2) Which businesses are more hassle than they're worth?
You may already be tracking your and your team's hours by business (both billable and non-billable time.) If not, seeing the profit it generates divided by the time spent on it will give you a better sense of how worthwhile it is. Ideally, employees should have an 80/20 billable to non-billable ratio. Employees who are solely non-bill would be factored into overhead costs.

You may also have too many high-level employees working on entry-level projects. Assigning an hourly rate to each role -- one that takes into consideration the high end of their pay scale, any benefits, and company overhead costs per employee -- will help with delegating out work, determining hourly rates to charge clients, and can increase your profitability per business.

Look at your profit margin for products too. Ideally, you want to be at 30% or above per product once you factor in inventory, storage, shipping, taxes, added-value items, discounts, referral or finder fees, etc.

2) Which businesses can scale.
If one of them is maxed out on the monthly income it can provide, have your team document how to maintain it so it can be delegated out to one or two people. Writing out a process can help you see any redundant or unnecessary steps that can be eliminated moving forward.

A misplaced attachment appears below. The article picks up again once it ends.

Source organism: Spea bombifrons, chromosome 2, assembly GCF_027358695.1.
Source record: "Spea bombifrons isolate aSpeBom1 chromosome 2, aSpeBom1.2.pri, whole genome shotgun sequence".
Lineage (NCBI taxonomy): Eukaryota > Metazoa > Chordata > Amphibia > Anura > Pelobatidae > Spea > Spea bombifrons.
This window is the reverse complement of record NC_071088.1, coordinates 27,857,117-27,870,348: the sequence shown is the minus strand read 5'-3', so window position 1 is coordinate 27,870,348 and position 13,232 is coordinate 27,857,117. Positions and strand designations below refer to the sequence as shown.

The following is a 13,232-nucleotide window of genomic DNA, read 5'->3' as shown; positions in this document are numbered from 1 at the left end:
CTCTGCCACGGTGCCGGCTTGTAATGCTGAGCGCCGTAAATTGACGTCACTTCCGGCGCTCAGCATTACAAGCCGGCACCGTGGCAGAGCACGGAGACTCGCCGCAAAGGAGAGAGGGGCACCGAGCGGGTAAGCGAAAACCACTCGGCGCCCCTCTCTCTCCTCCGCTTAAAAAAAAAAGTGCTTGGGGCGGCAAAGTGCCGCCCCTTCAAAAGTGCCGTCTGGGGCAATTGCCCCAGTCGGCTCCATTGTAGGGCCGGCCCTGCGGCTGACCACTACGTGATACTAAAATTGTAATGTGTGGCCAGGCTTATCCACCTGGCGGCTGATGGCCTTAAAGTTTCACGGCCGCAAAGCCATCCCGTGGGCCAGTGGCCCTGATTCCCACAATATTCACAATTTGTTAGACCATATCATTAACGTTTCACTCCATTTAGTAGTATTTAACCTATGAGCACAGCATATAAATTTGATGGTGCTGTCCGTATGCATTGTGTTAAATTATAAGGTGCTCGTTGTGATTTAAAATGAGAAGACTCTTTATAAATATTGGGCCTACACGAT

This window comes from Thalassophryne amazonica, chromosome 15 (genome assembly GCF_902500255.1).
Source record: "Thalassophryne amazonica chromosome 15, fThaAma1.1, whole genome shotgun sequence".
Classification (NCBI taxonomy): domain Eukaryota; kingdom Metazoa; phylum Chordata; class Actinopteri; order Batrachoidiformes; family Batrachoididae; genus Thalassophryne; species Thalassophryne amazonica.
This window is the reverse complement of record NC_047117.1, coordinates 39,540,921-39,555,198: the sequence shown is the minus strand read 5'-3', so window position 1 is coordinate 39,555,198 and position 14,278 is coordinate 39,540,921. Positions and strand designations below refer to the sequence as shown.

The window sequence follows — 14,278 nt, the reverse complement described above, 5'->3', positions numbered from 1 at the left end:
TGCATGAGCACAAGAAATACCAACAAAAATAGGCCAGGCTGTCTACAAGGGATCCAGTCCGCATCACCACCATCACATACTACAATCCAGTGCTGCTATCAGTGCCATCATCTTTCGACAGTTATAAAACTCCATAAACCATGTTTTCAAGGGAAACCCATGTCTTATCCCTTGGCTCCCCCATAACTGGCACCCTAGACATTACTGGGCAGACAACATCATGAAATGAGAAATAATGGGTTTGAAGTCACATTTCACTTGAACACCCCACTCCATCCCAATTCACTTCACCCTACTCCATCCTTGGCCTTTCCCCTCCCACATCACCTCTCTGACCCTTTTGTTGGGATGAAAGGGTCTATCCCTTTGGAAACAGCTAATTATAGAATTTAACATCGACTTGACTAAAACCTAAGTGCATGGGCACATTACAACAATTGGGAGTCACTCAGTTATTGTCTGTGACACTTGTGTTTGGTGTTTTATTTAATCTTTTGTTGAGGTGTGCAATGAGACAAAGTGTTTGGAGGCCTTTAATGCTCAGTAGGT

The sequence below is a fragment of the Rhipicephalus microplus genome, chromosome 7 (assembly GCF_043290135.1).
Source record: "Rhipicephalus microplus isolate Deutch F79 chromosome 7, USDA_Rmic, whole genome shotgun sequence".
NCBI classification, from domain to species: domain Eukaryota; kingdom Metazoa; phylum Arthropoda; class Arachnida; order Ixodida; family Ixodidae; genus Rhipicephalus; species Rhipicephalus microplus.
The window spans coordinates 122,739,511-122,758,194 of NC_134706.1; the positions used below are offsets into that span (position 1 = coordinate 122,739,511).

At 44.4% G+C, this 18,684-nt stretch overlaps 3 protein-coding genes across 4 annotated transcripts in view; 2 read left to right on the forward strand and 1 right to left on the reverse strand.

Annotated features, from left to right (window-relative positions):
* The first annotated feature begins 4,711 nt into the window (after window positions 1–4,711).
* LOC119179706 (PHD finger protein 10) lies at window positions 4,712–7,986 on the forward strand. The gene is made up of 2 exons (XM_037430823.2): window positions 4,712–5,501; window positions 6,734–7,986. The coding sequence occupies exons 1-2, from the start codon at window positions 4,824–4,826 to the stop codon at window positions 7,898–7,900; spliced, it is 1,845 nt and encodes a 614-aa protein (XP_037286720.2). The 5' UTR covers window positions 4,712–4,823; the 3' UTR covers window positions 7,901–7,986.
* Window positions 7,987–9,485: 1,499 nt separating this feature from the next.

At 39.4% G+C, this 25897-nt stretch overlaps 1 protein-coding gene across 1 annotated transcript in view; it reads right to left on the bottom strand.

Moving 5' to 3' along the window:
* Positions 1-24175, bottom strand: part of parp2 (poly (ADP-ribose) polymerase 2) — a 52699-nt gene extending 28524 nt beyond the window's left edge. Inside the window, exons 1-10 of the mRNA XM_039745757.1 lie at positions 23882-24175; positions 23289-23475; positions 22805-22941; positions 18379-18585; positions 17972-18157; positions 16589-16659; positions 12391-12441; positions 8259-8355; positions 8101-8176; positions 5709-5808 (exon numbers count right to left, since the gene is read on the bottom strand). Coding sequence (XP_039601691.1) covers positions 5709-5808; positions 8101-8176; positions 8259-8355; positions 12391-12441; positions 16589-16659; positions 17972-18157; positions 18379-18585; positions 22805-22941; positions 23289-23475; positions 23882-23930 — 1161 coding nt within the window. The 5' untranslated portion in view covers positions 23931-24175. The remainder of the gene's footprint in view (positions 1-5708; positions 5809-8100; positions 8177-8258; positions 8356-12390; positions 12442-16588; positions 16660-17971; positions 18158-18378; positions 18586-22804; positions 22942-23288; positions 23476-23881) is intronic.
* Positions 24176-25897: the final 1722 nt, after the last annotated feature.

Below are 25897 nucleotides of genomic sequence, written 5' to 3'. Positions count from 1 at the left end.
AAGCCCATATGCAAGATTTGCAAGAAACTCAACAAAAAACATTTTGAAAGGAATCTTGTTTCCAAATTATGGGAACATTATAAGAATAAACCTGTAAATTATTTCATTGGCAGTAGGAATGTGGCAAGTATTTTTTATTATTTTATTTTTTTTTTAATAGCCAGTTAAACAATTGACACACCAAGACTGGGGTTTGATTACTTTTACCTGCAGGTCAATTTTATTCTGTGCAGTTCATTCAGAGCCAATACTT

Is there a part of your business that can generate a hefty amount of capital now? You can always divest part of it or sell it off entirely so you can focus your efforts elsewhere. You can structure the deal to remain on as a shareholder too.

3) Which businesses can provide passive income.
Passive income is the golden ticket for companies. Let's say you have a consulting business and you've developed a playbook for one aspect of it. Consider setting up a course or some reading materials to sell. The content is already there, you may just need to expand on it. It's a great way to show your expertise too. Most course writers I've met with won't spend the time or effort on a subject they don't know.

You may still want to provide consultation meetings, especially for bigger clients. But it will give you another income stream with little management. You may find more opportunities in the future too. The courses I'm currently developing have stemmed from one-off questions that clients have about niche marketing techniques.

4) Which businesses will be obsolete in a few years.
Can a software eventually replace it? If so, make the money you can on it now, but be prepared to transition your efforts elsewhere. If you have a team that could develop that future software now, even better.

5) Which unnecessary channels you can cut.
While it's ideal for many business owners to have a well-rounded brand, you don't need to utilize every marketing outlet and monetization option for every business, especially if it creates very little value for a significant amount of effort. Analytics are your friend here. Focus on where your audience is for each and reduce (or cut out altogether) your efforts on other channels. Otherwise, you'll never have time to think long-term.

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Let me know if you have any questions.

Best of luck!
Jessica Ma